>ONE QUESTION LEFT: could it be that in DX mode the autofocus >points, which are then "larger" have an easier time >focusing than in FX when the FX shot is at such long range >that serious cropping is necessary? I ask because the surfers >seem more clearly in focus in the DX mode shots. ISO, aperture >and shutter speed are the same.
In DX, it is true, the focus points are 'larger' in relation to the capture area. But, big but, nothing else has changed IF you are using the same focal length whether in FX or DX crop mode. The size of the focus points relative to the pixels underneath them or the scene illuminating them has not changed.
Any difference in sharpness (that is to say, focus or, equally likely, enhanced motion blur) is again going to be more dependent on focal length and its attendant issues (motion blur, depth of field, lens quality to name a few) than anything else. VR is wonderful but it is not anywhere near perfect and of course it just accommodates camera motion, not subject motion. Vibration reduction, not elimination.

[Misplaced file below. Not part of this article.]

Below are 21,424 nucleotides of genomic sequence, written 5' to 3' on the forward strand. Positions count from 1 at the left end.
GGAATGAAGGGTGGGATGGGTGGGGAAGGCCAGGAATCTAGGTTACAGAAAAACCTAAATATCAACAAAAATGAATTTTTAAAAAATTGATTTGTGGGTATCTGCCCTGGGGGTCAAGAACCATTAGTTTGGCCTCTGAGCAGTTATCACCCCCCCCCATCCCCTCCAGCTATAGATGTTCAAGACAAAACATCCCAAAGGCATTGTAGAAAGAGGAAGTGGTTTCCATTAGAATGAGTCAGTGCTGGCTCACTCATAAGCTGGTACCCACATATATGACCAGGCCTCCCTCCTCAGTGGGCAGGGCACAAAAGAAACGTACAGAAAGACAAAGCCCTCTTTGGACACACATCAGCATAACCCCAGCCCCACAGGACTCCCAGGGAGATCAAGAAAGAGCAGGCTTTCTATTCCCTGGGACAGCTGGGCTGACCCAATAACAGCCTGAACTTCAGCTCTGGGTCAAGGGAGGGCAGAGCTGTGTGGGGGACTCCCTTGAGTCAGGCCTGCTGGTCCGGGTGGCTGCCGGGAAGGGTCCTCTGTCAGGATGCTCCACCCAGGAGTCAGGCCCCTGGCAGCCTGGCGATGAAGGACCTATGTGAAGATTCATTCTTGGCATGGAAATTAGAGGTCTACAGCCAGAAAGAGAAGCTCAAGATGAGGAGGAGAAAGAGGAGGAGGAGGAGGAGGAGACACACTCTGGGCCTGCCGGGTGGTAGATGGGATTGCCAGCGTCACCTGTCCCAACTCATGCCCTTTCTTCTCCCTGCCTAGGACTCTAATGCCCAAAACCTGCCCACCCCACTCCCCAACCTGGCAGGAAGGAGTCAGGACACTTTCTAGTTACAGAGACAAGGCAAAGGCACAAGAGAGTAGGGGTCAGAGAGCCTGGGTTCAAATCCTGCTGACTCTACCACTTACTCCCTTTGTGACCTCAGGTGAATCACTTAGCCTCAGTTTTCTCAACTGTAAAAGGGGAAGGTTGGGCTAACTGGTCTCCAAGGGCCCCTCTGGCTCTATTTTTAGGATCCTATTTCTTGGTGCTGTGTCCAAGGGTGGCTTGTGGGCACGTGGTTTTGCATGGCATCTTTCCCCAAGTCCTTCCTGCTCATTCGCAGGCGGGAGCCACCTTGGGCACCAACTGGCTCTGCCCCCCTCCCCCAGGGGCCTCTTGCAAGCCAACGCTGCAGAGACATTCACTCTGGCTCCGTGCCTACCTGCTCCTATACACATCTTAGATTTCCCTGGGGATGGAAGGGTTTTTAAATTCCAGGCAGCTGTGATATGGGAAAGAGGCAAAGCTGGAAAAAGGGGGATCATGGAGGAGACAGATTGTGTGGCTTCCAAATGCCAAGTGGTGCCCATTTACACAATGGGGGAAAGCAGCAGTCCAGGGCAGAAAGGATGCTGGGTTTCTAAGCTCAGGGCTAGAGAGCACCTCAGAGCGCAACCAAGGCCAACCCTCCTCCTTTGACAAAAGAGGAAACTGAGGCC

I have been using the 70-300 on my D600 as my go-to lens and it has been at pains to teach me a lot about the need for a very steady platform when set out to its limits. With a tripod or monopod, I can enhance image sharpness at long focal lengths substantially over handheld, especially in failing light. Even in bright sunlight, shooting at 1/200, f9, iso 100, VR engaged, there is a substantial boost in reliability of sharpness to be derived from steady support.
Another capability that the D600 opens up to all long focal length shooters is to raise iso without significant IQ penalty in order to get another few stops of shutter speed and aperture.
While all of this is true, I certainly do not shy away from 300mm on this lens. I use it a lot and, if I am forced to shoot handheld, depend on its very good VR to really save my bacon.